Troy Mayor Vetoes Sanctuary Resolution
By Colton R. Overcash | July 2019
Less than twenty-four hours after it passed, Mayor Patrick Madden (D) of Troy, New York, vetoed a divisive sanctuary city resolution that the city council passed in a razor-thin vote. The so-called Families And Communities Together Act, or the FACT Act for short, passed the city council on July 11 by a vote of 4-3. One Democrat, Councilor T.J. Kennedy (D-District 6) broke rank to oppose the resolution.
In a written statement, Madden said he had problems with the language of the resolution and “could not ascribe [his] name to [it] in [his] capacity as mayor.” A week prior, he told reporters that he “remains opposed to a sanctuary designation” and would not support the resolution as written.
The original legislation, formerly known as Sanctuary Resolution 113, was tabled on December 6 after it became a flashpoint in the community, splitting the city’s liberal and conservative residents. At the time, Madden made clear he opposed it, saying the resolution would “create confusion” and give illegal aliens “a false sense of security.”
After months of discussion, the city council decided to revive the issue, and it amended the resolution. The amended version, now called the FACT Act, more clearly defines responsibilities of city employees and police officers when interacting with illegal aliens. Most notably, the resolution would have:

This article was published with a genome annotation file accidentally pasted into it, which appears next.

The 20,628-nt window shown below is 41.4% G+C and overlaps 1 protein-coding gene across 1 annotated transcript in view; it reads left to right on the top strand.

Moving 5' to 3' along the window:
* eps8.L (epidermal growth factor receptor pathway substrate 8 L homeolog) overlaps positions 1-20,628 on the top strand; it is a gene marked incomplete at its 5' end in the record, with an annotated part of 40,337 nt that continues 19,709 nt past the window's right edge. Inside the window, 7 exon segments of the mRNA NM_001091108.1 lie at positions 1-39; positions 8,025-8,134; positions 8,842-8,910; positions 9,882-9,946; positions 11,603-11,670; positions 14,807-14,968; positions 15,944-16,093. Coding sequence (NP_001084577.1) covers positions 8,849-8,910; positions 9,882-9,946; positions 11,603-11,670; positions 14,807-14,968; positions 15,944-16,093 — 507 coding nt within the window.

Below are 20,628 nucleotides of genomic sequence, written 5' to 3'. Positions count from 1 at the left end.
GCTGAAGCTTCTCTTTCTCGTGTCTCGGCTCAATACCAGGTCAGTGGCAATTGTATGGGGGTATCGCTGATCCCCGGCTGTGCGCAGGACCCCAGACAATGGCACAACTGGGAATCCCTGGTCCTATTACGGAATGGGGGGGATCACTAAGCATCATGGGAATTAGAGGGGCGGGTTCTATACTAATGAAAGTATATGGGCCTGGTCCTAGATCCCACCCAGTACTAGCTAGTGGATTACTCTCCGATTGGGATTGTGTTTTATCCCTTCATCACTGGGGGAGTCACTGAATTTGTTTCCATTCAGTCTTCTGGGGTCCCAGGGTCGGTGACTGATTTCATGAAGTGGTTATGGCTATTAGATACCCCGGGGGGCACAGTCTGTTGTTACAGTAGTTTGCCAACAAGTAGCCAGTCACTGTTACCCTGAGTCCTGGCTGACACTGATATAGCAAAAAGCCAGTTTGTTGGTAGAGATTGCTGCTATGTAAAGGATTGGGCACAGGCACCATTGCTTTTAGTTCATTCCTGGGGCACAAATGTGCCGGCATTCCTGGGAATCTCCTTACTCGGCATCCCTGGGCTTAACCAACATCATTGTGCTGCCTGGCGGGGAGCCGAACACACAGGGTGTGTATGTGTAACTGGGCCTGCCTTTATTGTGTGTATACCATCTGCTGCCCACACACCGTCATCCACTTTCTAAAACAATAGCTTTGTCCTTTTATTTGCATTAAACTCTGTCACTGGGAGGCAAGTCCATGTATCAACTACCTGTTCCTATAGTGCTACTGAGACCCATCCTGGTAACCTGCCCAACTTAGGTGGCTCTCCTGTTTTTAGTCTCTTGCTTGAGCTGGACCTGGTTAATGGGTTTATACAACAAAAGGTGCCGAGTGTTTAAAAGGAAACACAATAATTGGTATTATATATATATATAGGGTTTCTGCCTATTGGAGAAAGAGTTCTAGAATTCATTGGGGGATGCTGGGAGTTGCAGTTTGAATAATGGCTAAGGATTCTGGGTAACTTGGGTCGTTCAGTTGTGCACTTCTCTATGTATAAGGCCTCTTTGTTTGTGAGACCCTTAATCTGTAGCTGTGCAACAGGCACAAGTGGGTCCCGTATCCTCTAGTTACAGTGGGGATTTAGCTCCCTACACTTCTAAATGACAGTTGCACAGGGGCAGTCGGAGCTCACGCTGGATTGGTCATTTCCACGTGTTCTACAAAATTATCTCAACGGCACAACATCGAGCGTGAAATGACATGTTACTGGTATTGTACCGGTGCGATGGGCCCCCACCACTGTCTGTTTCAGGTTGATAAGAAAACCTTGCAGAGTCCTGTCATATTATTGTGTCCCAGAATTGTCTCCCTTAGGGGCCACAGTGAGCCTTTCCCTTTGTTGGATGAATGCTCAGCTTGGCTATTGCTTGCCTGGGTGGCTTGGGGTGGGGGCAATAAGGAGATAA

- Prohibited city employees and police officers from inquiring into an individual’s immigration status except during a criminal investigation;
- Prevented city employees and police officers from reporting any suspicions about immigration status to federal authorities;
- Restricted law enforcement personnel from enforcing federal immigration law or participating in any immigration enforcement activity;
- Prohibited local law enforcement from honoring immigration detainers; and
- Empowered the Troy Commission on Human Rights to review and make recommendations on municipal policies or practices related to immigration.
City Council President Carmella Mantello (R-At Large), who voted against the FACT Act, issued a statement shortly after Mayor Madden’s veto, saying “I think the Mayor did the right thing. The legislation that the Council acted upon last night was illegal and improper, and in violation of the Council’s own rules.”
Rensselaer County Executive Steve McLaughlin agreed, saying the resolution “is the wrong approach” to addressing illegal immigration in Rensselaer’s county seat. “[Y]ou don’t get to break our laws and then pay no consequence for that. You don’t just get to wipe the slate clean because you broke into this country”.
As expected, open-borders advocates criticized Madden’s veto. Groups like the ICE-Free Capital District and the Troy Democratic Socialists of America strongly condemned the veto, claiming the mayor had “aligned himself with area’s most xenophobic, far-right, extremist-elected officials.”
Councilor David Bissember (D-District 5), who sponsored the resolution, said he was “disappointed” with the mayor’s veto, believing the resolution is necessary to “protect the rights” of illegal aliens within the city limits.
It doesn’t appear as though the city council has enough votes to override the mayor’s veto. According to Troy’s city charter, a 2/3 supermajority (or five votes) is required for an override. Bissember acknowledged as much, saying the city council will “move on with the other great things we have going on with this city.”